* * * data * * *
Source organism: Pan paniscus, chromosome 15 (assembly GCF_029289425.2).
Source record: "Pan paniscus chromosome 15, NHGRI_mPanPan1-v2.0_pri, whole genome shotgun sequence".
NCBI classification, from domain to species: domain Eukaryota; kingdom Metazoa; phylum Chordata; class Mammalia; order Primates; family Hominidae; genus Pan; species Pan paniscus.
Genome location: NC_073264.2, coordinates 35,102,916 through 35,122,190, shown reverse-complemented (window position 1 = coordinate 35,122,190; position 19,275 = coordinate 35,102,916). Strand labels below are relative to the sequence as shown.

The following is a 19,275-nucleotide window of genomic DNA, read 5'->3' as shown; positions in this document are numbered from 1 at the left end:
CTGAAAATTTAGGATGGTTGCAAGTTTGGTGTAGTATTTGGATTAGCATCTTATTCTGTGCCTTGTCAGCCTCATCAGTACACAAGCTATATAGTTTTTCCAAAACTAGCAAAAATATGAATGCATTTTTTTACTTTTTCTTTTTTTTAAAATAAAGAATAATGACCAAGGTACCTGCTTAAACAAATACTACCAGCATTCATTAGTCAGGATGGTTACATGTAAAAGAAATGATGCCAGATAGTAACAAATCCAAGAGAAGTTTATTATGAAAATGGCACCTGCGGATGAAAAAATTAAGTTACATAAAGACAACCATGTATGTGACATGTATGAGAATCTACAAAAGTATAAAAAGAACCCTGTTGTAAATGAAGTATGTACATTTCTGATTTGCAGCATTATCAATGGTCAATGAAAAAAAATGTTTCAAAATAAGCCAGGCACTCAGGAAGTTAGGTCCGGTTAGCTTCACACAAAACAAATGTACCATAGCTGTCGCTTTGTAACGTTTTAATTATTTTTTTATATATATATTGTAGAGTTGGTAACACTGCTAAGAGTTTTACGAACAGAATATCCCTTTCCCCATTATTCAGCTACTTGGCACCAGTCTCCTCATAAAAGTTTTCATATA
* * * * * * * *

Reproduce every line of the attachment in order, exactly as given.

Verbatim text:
Source organism: Pan paniscus, chromosome 15 (assembly GCF_029289425.2).
Source record: "Pan paniscus chromosome 15, NHGRI_mPanPan1-v2.0_pri, whole genome shotgun sequence".
NCBI classification, from domain to species: domain Eukaryota; kingdom Metazoa; phylum Chordata; class Mammalia; order Primates; family Hominidae; genus Pan; species Pan paniscus.
Genome location: NC_073264.2, coordinates 35,102,916 through 35,122,190, shown reverse-complemented (window position 1 = coordinate 35,122,190; position 19,275 = coordinate 35,102,916). Strand labels below are relative to the sequence as shown.

The following is a 19,275-nucleotide window of genomic DNA, read 5'->3' as shown; positions in this document are numbered from 1 at the left end:
CTGAAAATTTAGGATGGTTGCAAGTTTGGTGTAGTATTTGGATTAGCATCTTATTCTGTGCCTTGTCAGCCTCATCAGTACACAAGCTATATAGTTTTTCCAAAACTAGCAAAAATATGAATGCATTTTTTTACTTTTTCTTTTTTTTAAAATAAAGAATAATGACCAAGGTACCTGCTTAAACAAATACTACCAGCATTCATTAGTCAGGATGGTTACATGTAAAAGAAATGATGCCAGATAGTAACAAATCCAAGAGAAGTTTATTATGAAAATGGCACCTGCGGATGAAAAAATTAAGTTACATAAAGACAACCATGTATGTGACATGTATGAGAATCTACAAAAGTATAAAAAGAACCCTGTTGTAAATGAAGTATGTACATTTCTGATTTGCAGCATTATCAATGGTCAATGAAAAAAAATGTTTCAAAATAAGCCAGGCACTCAGGAAGTTAGGTCCGGTTAGCTTCACACAAAACAAATGTACCATAGCTGTCGCTTTGTAACGTTTTAATTATTTTTTTATATATATATTGTAGAGTTGGTAACACTGCTAAGAGTTTTACGAACAGAATATCCCTTTCCCCATTATTCAGCTACTTGGCACCAGTCTCCTCATAAAAGTTTTCATATA